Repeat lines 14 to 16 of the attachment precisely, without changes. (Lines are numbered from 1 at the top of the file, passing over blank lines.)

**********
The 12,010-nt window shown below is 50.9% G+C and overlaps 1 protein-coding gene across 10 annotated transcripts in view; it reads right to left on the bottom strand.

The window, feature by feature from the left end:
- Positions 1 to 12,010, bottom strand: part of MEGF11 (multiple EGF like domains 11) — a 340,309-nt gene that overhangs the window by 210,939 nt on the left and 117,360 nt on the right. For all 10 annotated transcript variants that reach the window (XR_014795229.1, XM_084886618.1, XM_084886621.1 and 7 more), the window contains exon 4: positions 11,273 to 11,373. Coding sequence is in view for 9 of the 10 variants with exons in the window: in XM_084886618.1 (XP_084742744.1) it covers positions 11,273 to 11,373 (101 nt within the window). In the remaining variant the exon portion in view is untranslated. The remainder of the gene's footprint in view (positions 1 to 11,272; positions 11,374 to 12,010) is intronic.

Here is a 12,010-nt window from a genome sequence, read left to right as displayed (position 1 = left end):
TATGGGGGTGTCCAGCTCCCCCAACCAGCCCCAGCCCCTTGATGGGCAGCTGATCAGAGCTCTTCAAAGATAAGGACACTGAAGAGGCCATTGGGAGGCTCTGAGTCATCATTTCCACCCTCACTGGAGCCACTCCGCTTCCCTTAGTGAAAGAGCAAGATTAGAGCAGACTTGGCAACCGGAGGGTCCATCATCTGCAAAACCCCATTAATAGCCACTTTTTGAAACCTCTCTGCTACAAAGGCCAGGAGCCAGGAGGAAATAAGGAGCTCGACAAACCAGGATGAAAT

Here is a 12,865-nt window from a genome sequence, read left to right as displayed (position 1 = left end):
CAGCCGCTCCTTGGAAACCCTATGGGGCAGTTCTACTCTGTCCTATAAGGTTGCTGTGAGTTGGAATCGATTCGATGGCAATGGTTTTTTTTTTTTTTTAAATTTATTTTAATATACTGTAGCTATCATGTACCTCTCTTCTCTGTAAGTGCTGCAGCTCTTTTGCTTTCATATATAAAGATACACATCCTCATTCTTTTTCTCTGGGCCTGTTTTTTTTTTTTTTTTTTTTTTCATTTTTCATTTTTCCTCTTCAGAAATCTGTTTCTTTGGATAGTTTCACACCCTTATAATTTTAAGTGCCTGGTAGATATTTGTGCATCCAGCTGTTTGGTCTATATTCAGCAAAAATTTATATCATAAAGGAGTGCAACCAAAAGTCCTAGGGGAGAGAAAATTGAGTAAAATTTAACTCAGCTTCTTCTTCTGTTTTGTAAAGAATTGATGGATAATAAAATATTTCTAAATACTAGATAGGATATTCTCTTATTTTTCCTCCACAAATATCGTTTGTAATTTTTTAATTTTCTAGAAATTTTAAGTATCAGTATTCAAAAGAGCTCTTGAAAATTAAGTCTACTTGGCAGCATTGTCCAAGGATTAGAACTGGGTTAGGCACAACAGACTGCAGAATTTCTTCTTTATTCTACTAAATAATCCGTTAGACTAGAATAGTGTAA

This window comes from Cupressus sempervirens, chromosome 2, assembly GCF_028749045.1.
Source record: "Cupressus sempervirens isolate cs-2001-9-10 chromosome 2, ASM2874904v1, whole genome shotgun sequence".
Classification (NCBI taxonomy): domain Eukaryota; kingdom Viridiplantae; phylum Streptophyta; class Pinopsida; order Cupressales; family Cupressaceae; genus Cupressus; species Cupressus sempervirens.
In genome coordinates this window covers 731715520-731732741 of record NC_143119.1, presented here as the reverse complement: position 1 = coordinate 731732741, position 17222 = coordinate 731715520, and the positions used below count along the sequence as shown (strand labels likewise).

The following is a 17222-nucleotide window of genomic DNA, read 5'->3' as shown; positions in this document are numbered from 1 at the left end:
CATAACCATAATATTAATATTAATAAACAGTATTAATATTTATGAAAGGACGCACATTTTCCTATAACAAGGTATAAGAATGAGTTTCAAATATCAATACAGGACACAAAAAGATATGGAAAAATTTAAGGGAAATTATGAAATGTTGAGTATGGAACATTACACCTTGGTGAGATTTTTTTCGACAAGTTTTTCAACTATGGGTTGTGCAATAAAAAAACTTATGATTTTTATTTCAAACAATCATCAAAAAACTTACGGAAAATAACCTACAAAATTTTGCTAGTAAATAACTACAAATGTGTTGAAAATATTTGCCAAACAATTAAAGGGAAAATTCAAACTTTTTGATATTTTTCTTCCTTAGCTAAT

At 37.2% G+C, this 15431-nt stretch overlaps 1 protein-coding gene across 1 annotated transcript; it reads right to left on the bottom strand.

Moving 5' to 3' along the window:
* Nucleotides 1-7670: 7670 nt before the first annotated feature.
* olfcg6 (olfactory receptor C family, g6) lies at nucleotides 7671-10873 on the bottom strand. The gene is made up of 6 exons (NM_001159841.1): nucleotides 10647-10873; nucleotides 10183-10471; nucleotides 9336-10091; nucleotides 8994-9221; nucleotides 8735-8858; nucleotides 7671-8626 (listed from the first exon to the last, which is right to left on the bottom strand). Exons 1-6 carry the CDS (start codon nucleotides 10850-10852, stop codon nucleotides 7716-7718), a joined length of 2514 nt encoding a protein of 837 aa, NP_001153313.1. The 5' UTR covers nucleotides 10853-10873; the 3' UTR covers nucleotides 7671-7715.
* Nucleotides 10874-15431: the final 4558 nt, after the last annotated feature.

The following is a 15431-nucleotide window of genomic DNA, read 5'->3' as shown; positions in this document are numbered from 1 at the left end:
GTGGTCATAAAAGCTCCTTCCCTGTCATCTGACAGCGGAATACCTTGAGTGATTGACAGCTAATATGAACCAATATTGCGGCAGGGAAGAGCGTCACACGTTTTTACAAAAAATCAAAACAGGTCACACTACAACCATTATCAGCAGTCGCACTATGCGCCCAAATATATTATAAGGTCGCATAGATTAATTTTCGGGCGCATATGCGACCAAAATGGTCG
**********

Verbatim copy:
At 37.2% G+C, this 15431-nt stretch overlaps 1 protein-coding gene across 1 annotated transcript; it reads right to left on the bottom strand.

Moving 5' to 3' along the window:
* Nucleotides 1-7670: 7670 nt before the first annotated feature.